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Edmonton’s Metro Line LRT given go-ahead to run at full speed, with exception

Click to play video 'Metro Line LRT safety audit still finds safety issues' Metro Line LRT safety audit still finds safety issues
WATCH ABOVE: It will soon be full speed ahead for Edmonton's Metro Line but as Vinesh Pratap explains, it won't be full speed all the time – May 24, 2016

It’s full speed ahead for the Metro Line LRT, sort of. After eight months of running at a reduced speed, city administration gave the go-ahead Tuesday for trains to operate at full speed, but it comes with one pretty major exception.

Trains on the Metro Line will not be allowed to travel at full speed at grade road crossings, according to recommendations of a rail safety audit done on the line. Details of the safety audit of the signalling system were revealed at a city council meeting Tuesday afternoon.

This means the trains will have to slow down at each of the five intersections the line crosses.

“I have to say this is frustrating. I was hoping for a little better news today,” Ward 2 Councillor Bev Esslinger said.

READ MORE: ‘Don’t let idiots build your transit’: Reporter rips into Edmonton’s Metro LRT Line

There was clear frustration from several city councillors after hearing the latest development in the Metro Line saga. Ward 7 Councillor Tony Caterina wondered if full speed was even achievable on the 3.3-kilometre line if the trains would have to slow down at five intersections.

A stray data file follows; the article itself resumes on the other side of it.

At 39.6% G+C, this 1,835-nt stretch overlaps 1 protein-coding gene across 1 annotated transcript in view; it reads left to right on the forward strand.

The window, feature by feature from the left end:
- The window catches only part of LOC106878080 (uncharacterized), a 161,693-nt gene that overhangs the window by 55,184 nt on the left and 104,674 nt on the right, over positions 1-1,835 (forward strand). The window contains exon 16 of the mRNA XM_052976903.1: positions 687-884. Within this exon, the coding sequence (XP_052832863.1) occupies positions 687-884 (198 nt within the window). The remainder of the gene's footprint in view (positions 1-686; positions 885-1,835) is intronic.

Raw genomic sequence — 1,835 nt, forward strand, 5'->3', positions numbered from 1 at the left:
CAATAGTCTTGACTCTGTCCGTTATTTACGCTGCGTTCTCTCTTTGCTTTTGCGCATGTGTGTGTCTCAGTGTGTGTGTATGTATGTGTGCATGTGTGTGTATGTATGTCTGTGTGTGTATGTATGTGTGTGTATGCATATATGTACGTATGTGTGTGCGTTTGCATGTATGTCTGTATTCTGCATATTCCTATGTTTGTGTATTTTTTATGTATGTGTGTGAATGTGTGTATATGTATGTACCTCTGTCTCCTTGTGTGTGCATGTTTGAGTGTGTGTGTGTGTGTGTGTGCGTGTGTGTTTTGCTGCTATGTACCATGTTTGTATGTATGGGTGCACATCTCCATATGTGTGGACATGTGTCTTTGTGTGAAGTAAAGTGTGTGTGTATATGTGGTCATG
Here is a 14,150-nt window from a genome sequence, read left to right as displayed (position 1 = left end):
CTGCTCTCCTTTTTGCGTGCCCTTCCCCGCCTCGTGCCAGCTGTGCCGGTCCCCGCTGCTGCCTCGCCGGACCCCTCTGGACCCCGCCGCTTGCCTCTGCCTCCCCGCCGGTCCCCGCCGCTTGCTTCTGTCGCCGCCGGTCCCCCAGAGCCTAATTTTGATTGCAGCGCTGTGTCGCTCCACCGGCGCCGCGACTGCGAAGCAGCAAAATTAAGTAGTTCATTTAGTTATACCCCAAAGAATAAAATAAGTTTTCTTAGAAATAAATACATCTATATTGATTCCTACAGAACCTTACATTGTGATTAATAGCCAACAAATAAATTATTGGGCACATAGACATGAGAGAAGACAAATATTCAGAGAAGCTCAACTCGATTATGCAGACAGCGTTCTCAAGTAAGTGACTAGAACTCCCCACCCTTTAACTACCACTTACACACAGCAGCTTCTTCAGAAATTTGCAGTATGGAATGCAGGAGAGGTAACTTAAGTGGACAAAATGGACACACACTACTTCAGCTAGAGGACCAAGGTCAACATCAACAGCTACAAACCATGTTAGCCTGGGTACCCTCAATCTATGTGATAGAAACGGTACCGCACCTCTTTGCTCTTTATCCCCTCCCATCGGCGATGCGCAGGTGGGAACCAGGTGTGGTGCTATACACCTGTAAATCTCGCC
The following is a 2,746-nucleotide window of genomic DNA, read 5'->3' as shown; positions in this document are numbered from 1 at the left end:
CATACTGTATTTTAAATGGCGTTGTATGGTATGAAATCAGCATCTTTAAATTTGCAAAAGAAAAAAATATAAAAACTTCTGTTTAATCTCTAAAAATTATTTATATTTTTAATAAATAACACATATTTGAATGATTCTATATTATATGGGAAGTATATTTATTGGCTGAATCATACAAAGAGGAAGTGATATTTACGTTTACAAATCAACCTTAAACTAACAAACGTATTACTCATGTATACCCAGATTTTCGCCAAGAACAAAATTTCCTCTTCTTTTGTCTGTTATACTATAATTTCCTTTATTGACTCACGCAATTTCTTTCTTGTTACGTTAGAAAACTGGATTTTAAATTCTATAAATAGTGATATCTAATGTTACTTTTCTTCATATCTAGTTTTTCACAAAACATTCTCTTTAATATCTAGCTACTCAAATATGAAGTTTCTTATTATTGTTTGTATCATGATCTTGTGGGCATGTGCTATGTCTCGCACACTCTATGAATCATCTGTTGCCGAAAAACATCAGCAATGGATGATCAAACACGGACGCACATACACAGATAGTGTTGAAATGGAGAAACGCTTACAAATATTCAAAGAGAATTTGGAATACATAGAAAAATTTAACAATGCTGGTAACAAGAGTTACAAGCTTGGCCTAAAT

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“You know, I don’t think the train is really going to move that much faster,” Mayor Don Iveson said. “It’s just that it’s able to move faster in a few spots, so that might shave a minute off the trip time.”

However, city administration said they believed this was progress.

READ MORE: Councillor calls Metro LRT delay ‘boondoggle’ after leaked report

It’s hoped the line will be running at full speed at all times by August 2016, in time for school and the opening of Rogers Place.

The city hopes to get to “Plan A” and have the system run as designed at a higher frequency by the first quarter of 2017, nearly three years after the line was originally scheduled to open.

As work continues with signal contractor Thales, some additional reliability issues remain with the Metro Line, including long waits for LRT signals and message boards not working properly.

READ MORE: Report finds delays at Metro LRT crossings not quite as bad as anticipated

Trains on the Metro Line have been travelling at a reduced speed of 25 kilometres an hour since it opened for service in September 2015.

Due to ongoing troubles with the signalling system, trains run every 15 minutes between the Churchill and NAIT stations.

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In March 2016 it was estimated about 10,000 people ride the line each day, with peak periods between 7 a.m. and 9 a.m.